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Bridge Collapses and Contractual Uncertainty: Navigating Force Majeure
Tuesday, March 26, 2024

In the aftermath of a catastrophic event, such as the Francis Scott Key Bridge collapse, the immediate focus rightfully rests upon the human toll and the urgent need for rescue, recovery, and support. However, amidst these pressing humanitarian concerns, it is important to recognize the concurrent commercial implications that arise from such tragedies. The disruption to shipping and logistics triggered by this disaster requires careful attention, as businesses grapple with the practical challenges and legal complexities of navigating force majeure clauses.

Understanding Force Majeure Provisions

Force majeure clauses are designed to allocate responsibility for events beyond a party’s control, excusing performance when such events delay or prevent it. Whether a shortage of parts due to shipping delays resulting from a port closure warrant invoking a force majeure clause depends on contractual language and specific circumstances. In the absence of such a clause, jurisdictional laws or common law principles may offer similar remedies.

Force majeure clauses vary widely in content and scope. Some enumerate specific qualifying events, while others adopt a broader approach encompassing any uncontrollable event. Given this variability, it is crucial for suppliers to seek legal guidance to assess the language of specific force majeure provisions.

Legal Considerations in Michigan

In Michigan, the defense of impossibility is narrowly recognized, particularly under the Michigan Commercial Code (MCC), which acknowledges the defense of impracticability concerning the sale of goods. Impracticability may excuse delayed or non-delivery of goods due to compliance with regulations or unforeseeable events. However, suppliers may not always rely on this defense, especially if the contract imposes greater obligations on them.

Notice Requirements

Invoking force majeure typically requires providing notice to the unaffected party, with varying requirements across contracts. Some contracts mandate notice within a specified timeframe from the event’s occurrence, while others stipulate prompt notification without specific timelines. Notices may need to detail the expected consequences and duration of the force majeure event, and failure to adhere to notice requirements can jeopardize a party’s claim.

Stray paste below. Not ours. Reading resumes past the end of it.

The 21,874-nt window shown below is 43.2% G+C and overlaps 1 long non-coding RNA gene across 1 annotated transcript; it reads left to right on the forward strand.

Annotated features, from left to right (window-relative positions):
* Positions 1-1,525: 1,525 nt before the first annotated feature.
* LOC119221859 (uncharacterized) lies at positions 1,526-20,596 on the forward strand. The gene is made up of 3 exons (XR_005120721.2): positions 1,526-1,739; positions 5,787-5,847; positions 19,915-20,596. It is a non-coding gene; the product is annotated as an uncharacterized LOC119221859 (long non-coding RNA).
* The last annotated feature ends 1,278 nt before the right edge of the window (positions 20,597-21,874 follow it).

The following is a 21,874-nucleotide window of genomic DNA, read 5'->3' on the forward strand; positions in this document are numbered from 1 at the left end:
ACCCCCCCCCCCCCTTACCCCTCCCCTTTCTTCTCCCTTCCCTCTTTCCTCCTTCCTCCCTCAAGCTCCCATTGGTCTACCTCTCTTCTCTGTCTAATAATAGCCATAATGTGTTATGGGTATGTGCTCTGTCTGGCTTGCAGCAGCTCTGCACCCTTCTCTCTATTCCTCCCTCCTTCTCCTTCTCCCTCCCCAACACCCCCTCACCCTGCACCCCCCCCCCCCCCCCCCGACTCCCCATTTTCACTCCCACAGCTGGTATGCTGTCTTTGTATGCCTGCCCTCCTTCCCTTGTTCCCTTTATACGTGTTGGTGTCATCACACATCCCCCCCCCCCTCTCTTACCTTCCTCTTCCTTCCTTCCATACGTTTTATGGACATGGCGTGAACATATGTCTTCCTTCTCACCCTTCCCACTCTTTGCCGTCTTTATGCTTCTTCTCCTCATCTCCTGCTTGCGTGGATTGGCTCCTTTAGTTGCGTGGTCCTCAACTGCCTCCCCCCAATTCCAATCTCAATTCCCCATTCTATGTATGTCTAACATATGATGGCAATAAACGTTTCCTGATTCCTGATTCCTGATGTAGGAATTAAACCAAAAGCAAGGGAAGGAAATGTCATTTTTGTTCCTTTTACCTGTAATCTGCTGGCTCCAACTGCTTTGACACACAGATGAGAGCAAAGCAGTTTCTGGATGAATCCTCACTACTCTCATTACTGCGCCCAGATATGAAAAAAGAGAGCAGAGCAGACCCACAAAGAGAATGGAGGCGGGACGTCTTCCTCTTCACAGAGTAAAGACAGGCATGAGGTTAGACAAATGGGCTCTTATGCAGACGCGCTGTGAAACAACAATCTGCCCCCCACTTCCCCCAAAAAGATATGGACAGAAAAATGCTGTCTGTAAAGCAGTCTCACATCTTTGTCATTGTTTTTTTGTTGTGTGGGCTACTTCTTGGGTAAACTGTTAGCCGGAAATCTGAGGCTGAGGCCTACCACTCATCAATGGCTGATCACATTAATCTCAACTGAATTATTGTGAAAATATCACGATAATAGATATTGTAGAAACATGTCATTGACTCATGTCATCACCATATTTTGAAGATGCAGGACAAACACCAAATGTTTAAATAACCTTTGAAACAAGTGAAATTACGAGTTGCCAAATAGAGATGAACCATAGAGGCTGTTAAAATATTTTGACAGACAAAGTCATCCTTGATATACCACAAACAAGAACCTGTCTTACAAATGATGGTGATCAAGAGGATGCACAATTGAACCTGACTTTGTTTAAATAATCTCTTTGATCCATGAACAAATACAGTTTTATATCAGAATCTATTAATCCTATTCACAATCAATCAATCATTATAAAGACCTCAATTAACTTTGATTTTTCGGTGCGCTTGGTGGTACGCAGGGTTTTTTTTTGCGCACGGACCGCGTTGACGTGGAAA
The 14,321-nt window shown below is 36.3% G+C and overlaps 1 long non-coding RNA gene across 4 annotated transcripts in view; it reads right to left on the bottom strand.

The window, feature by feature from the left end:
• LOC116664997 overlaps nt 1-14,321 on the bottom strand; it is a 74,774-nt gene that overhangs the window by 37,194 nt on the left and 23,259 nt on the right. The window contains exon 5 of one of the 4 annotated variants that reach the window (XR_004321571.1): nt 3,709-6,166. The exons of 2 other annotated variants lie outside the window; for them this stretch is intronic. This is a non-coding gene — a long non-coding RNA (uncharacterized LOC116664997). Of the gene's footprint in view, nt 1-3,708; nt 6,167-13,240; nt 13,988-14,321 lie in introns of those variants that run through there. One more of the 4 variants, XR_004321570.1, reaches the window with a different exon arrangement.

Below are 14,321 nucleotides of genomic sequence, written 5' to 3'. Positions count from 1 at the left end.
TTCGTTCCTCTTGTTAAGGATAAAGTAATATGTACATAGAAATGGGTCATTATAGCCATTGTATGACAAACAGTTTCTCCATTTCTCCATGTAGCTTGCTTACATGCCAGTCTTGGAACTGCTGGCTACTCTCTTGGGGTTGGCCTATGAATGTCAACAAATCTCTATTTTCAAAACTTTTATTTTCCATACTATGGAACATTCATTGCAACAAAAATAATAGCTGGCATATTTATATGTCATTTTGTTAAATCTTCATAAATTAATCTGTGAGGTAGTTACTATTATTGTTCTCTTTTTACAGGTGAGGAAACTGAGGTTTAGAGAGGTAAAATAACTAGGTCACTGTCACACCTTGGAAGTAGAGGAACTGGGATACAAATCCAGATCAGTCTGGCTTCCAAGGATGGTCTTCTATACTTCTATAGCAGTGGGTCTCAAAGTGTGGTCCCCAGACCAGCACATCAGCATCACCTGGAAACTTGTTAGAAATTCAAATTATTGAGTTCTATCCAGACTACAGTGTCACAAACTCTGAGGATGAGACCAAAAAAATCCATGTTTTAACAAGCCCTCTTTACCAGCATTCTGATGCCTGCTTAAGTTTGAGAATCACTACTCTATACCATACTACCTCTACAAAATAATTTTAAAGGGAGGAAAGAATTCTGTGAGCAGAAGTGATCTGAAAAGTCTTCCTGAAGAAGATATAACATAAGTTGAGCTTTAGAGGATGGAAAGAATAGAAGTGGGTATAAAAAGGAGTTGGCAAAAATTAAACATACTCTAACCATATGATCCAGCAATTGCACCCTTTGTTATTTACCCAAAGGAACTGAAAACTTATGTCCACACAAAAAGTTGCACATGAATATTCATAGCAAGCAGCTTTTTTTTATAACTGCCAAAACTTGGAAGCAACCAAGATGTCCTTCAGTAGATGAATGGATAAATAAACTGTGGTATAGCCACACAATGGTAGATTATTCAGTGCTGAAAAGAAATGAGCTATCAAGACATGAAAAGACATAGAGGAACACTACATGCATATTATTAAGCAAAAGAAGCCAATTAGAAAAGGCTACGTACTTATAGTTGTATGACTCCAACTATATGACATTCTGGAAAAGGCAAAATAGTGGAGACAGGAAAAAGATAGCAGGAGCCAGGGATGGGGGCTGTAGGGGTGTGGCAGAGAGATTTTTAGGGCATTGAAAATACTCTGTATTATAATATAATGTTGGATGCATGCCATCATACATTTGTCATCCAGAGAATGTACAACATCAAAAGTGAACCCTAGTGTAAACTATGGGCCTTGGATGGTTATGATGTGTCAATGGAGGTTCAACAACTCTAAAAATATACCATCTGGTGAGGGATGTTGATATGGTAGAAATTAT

Given the unpredictable impact of events like the Francis Scott Key Bridge collapse in Baltimore on supply chains, some suppliers may choose to issue proactive force majeure notices, acknowledging evolving disruptions and their implications for contract performance.

Mitigation Obligations

Even when an event falls under a contract’s force majeure provision, the affected party must take reasonable steps to mitigate foreseeable consequences. Failure to do so may undermine a force majeure claim, particularly if alternative means of fulfilling obligations were available.

Conclusion

It seems unlikely that a court would reject a force majeure argument for a surprisingly shocking event such as a container ship running into the Francis Scott Key Bridge. However, one should be aware that the inclusion of a force majeure clause in a Supply Agreement does not automatically mean if a catastrophic event occurs that your performance is excused.

The details of the event and the language of the force majeure clause can greatly impact your performance as well as the required performance your vendor/customer. If a supplier finds itself in a position where it is difficult to meet contractual obligations due to lack of a required product, it may be time to review supply contracts to understand its rights under a force majeure clause or other legal protections.

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